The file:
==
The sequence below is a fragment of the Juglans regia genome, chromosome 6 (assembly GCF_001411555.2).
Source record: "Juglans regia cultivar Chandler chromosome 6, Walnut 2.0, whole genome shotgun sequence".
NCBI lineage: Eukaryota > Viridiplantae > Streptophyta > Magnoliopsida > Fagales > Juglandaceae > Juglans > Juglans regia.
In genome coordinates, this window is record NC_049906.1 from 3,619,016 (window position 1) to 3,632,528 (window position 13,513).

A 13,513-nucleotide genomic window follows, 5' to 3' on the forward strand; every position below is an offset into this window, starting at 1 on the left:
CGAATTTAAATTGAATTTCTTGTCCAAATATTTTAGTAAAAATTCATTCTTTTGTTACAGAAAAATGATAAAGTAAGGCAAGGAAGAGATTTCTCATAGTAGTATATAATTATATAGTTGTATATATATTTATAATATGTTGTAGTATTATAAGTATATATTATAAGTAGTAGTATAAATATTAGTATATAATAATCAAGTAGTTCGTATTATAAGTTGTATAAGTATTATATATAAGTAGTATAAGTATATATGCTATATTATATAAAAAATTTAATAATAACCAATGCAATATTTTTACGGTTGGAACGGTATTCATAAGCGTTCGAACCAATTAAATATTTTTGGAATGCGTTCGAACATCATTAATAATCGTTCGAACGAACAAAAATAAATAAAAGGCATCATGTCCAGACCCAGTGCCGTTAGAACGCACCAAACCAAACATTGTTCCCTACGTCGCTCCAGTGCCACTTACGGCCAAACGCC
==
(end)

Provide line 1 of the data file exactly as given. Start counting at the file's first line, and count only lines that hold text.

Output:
The sequence below is a fragment of the Juglans regia genome, chromosome 6 (assembly GCF_001411555.2).